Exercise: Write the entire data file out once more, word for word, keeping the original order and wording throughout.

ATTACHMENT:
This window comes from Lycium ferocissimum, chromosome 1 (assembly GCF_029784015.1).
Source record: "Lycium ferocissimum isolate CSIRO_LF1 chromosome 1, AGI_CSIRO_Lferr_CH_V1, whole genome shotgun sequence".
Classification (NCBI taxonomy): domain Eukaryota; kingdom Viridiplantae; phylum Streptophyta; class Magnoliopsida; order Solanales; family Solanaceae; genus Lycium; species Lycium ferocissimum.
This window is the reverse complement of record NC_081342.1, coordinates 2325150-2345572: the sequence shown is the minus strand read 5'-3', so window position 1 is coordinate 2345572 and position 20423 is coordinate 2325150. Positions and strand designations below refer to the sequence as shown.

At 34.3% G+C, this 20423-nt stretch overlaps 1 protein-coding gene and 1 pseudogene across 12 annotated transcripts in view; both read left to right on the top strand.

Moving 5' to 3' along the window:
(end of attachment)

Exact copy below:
This window comes from Lycium ferocissimum, chromosome 1 (assembly GCF_029784015.1).
Source record: "Lycium ferocissimum isolate CSIRO_LF1 chromosome 1, AGI_CSIRO_Lferr_CH_V1, whole genome shotgun sequence".
Classification (NCBI taxonomy): domain Eukaryota; kingdom Viridiplantae; phylum Streptophyta; class Magnoliopsida; order Solanales; family Solanaceae; genus Lycium; species Lycium ferocissimum.
This window is the reverse complement of record NC_081342.1, coordinates 2325150-2345572: the sequence shown is the minus strand read 5'-3', so window position 1 is coordinate 2345572 and position 20423 is coordinate 2325150. Positions and strand designations below refer to the sequence as shown.

At 34.3% G+C, this 20423-nt stretch overlaps 1 protein-coding gene and 1 pseudogene across 12 annotated transcripts in view; both read left to right on the top strand.

Moving 5' to 3' along the window: